Prosecute fishing magnate in Barrameda slay case


The Court of Appeals (CA) has ordered the prosecution of the primary accused in the gruesome slay case of Ruby Rose Barrameda.

A 16-page decision of the CA’s 4th Division, penned by Associate Justice Eduardo Peralta Jr., affirmed the Department of Justice (DOJ) finding probable cause against fishing magnate Lope Jimenez, uncle-in-law of the victim.

This September 21, 2015 ruling was concurred in by Associate Justices Noel Tijam and Francisco Acosta.

Ruby Rose, sister of actress and former beauty queen Rochelle Barrameda, went missing on March 14, 2007.

After two years, her body was found inside in a steel case in a drum sealed with cement recovered from a port in Navotas City (Metro Manila).

Manuel Montero, who surfaced in 2009, provided details that led to the discovery of the remains of Ruby Rose.

He executed sworn statements where he admitted his participation in the killing of Barrameda and named the victim’s father-in-law Manuel Jimenez Jr., as well as Lope Jimenez, Lennard Descalso alias Spyke, Robert Ponce alias Obet and Eric Fernandez as co-conspirators.

The CA ruling junked a petition filed by Lope seeking dismissal of the case.

The appellate court cited vital information found by the DOJ that affirmed finding probable cause against Lope on the basis of Montero’s testimony.

Montero was able to pinpoint the exact location of Ruby Rose’s cadaver beyond the shores of Navotas.

He was also able to describe not only the drum and its steel casing where Barrameda’s body was placed and cemented but also the victim’s clothes when she was abducted before she was killed.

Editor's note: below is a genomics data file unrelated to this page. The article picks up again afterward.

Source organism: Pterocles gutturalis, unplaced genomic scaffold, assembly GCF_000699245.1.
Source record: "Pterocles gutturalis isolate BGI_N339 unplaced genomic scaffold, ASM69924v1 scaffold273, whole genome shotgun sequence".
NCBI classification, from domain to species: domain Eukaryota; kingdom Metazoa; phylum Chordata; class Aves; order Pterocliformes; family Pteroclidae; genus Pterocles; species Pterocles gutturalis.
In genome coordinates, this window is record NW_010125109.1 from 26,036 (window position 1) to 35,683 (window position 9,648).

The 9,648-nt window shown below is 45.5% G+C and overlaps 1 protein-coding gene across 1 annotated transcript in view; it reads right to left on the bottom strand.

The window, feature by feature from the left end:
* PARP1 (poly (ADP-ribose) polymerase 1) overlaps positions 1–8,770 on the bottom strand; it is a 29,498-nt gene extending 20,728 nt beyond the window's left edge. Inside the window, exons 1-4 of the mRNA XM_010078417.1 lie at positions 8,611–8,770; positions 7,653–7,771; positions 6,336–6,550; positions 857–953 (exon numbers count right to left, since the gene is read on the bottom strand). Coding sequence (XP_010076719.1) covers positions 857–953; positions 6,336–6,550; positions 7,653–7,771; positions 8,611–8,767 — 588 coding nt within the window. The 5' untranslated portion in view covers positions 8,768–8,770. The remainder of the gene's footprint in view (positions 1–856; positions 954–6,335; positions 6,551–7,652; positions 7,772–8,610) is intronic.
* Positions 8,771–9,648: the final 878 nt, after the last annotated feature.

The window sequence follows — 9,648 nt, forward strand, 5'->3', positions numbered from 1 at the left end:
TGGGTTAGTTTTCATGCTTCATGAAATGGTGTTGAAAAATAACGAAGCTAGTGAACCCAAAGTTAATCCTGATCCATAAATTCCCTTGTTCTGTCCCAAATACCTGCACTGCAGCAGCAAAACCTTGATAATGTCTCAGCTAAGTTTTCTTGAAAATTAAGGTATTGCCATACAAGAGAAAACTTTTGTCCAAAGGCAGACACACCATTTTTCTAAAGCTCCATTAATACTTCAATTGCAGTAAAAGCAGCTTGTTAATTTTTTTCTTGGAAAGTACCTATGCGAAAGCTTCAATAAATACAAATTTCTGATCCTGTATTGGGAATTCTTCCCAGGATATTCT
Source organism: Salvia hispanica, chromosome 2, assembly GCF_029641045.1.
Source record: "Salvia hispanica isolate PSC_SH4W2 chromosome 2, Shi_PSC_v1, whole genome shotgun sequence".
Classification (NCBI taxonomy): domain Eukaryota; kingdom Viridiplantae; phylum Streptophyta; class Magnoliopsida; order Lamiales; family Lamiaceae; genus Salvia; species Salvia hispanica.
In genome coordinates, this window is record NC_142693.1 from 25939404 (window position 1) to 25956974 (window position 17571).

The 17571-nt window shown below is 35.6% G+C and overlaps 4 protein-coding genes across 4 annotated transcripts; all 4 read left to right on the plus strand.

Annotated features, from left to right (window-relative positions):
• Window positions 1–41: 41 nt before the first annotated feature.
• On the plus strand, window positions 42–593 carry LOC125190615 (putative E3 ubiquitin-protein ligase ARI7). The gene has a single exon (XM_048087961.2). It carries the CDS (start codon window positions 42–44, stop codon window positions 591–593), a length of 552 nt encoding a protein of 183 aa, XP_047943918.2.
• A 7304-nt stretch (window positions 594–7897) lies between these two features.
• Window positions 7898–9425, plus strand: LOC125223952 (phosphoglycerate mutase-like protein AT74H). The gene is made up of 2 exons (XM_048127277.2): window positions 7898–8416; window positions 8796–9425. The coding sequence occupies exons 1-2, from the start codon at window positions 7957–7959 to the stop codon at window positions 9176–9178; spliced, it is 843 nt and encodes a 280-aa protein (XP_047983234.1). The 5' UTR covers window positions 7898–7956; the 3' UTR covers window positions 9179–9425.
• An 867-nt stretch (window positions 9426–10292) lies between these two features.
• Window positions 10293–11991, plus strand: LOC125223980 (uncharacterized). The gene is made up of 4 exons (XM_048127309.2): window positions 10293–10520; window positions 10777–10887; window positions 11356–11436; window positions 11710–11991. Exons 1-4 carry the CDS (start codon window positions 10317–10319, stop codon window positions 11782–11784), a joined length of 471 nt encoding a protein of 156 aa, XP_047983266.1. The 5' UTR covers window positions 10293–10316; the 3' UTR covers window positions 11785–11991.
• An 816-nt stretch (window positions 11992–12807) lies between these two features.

The CA said the Justice secretary did not commit grave abuse of discretion in finding probable cause.

“A sufficient ground was established to engender a well-founded belief that the persons mentioned by Montero, including petitioner, were indeed probably guilty of the crime imputed against them,” it ruled.

The CA did not bite the claim of Lope that the case must be dismissed on the basis of technicality under the doctrine of res inter alios acta or when the rights of a party cannot be prejudiced by an act, declaration of omission of another (Montero’s testimony as co-accused).

“However, petitioner’s assertion of strict rules on evidence during the stage of preliminary investigation may not assume legal resonance in such inquisition since technical rules on evidence are not binding on the fiscal who, as a quasi-judicial officer, has jurisdiction and control over the conduct of the preliminary investigation,” it asserted.

The appellate court found it best to push for trial of the case since it is within the province of the prosecution to conduct preliminary investigation and determine if there is prima facie evidence against the accused.


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